Yes, I wear a headset. When I presented my program the night before, I didn’t use it, but by the end of the evening, my voice was hoarse. (Funny how we think we have to talk louder to reach them All The Way Over There.) One of the tips in the Zoom training I took was to wear a headset. I prefer a lightweight mono-headset, with the ear pad on only one side. I use an adapter to plug it into the side of my laptop in the audio port, as these are the headphones I use when on long calls on my telephone handset.
For some reason, the Apple Earpods don’t work for me. Whenever I use them, people can’t hear me, so it’s old school for me. I do know you can get a Bluetooth headset if you don’t like wires, or one that plugs into your USB port: do your research to find one that works for you.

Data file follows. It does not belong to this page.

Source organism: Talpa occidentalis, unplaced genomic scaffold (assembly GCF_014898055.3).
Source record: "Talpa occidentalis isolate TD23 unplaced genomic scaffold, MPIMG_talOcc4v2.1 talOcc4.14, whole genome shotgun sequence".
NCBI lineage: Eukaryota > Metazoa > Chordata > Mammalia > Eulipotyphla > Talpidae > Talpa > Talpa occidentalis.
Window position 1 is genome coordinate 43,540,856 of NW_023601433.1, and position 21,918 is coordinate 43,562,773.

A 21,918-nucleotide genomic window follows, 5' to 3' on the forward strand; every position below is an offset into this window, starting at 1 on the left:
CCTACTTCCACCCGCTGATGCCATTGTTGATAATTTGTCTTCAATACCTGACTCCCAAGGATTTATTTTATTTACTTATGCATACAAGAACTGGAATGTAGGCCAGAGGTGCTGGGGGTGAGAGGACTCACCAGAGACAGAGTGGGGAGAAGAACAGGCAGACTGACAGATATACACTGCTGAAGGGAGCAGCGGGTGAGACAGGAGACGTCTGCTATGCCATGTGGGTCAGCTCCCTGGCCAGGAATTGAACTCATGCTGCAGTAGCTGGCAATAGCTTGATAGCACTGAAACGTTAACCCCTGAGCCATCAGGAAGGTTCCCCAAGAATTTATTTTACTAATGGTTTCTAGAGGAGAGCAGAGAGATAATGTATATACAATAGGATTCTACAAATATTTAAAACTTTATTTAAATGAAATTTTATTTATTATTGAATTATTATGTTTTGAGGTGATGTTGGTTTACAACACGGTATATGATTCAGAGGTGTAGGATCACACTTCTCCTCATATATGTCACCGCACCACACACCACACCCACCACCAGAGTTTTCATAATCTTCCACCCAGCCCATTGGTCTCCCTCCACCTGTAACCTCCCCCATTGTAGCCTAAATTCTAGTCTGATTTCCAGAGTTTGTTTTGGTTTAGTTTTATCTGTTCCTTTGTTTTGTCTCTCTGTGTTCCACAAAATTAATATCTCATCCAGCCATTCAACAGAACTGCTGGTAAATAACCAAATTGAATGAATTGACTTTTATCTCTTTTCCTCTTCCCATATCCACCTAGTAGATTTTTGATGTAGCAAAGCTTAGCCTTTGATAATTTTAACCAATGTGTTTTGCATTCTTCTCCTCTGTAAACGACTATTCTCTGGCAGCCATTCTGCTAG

Setting up the Video Station
I used my cutting table for the place where I recorded my videos. Equipment I would not want to be without:
Daylight Light. It covers the entire area with well-balanced light, and has dimmer settings. It can swing it out over the cutting mat if I need more light in some position. It was a birthday gift and I use it every day.
Device Holder (Document Camera workaround) Initially we used two smaller tripods and yardsticks stretched across them. Clearly we needed to upgrade. We went with this gooseneck device holder, also called “Lazy Supporter.” It’s made for people to lie in bed and have their video devices held for them, but hey! it worked great for me. One end of the long arm clamped to the side of my table. The flexible arm is really strong, so it stays put when I move it into position. I learned not to bump it, though, as it would jiggle.